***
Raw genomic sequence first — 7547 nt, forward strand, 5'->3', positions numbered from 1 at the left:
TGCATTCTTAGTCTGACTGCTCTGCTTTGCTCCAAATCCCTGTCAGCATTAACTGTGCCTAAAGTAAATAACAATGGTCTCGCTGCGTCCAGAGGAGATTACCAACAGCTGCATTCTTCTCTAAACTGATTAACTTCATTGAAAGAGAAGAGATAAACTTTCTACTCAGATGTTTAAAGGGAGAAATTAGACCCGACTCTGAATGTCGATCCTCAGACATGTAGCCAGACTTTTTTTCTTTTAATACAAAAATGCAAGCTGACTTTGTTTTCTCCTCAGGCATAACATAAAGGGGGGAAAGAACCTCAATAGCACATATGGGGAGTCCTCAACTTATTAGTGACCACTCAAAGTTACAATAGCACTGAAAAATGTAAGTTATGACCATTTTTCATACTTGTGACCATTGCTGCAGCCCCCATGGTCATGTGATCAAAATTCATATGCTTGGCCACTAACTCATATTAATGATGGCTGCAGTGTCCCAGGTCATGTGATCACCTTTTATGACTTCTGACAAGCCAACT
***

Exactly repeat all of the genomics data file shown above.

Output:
Raw genomic sequence first — 7547 nt, forward strand, 5'->3', positions numbered from 1 at the left:
TGCATTCTTAGTCTGACTGCTCTGCTTTGCTCCAAATCCCTGTCAGCATTAACTGTGCCTAAAGTAAATAACAATGGTCTCGCTGCGTCCAGAGGAGATTACCAACAGCTGCATTCTTCTCTAAACTGATTAACTTCATTGAAAGAGAAGAGATAAACTTTCTACTCAGATGTTTAAAGGGAGAAATTAGACCCGACTCTGAATGTCGATCCTCAGACATGTAGCCAGACTTTTTTTCTTTTAATACAAAAATGCAAGCTGACTTTGTTTTCTCCTCAGGCATAACATAAAGGGGGGAAAGAACCTCAATAGCACATATGGGGAGTCCTCAACTTATTAGTGACCACTCAAAGTTACAATAGCACTGAAAAATGTAAGTTATGACCATTTTTCATACTTGTGACCATTGCTGCAGCCCCCATGGTCATGTGATCAAAATTCATATGCTTGGCCACTAACTCATATTAATGATGGCTGCAGTGTCCCAGGTCATGTGATCACCTTTTATGACTTCTGACAAGCCAACT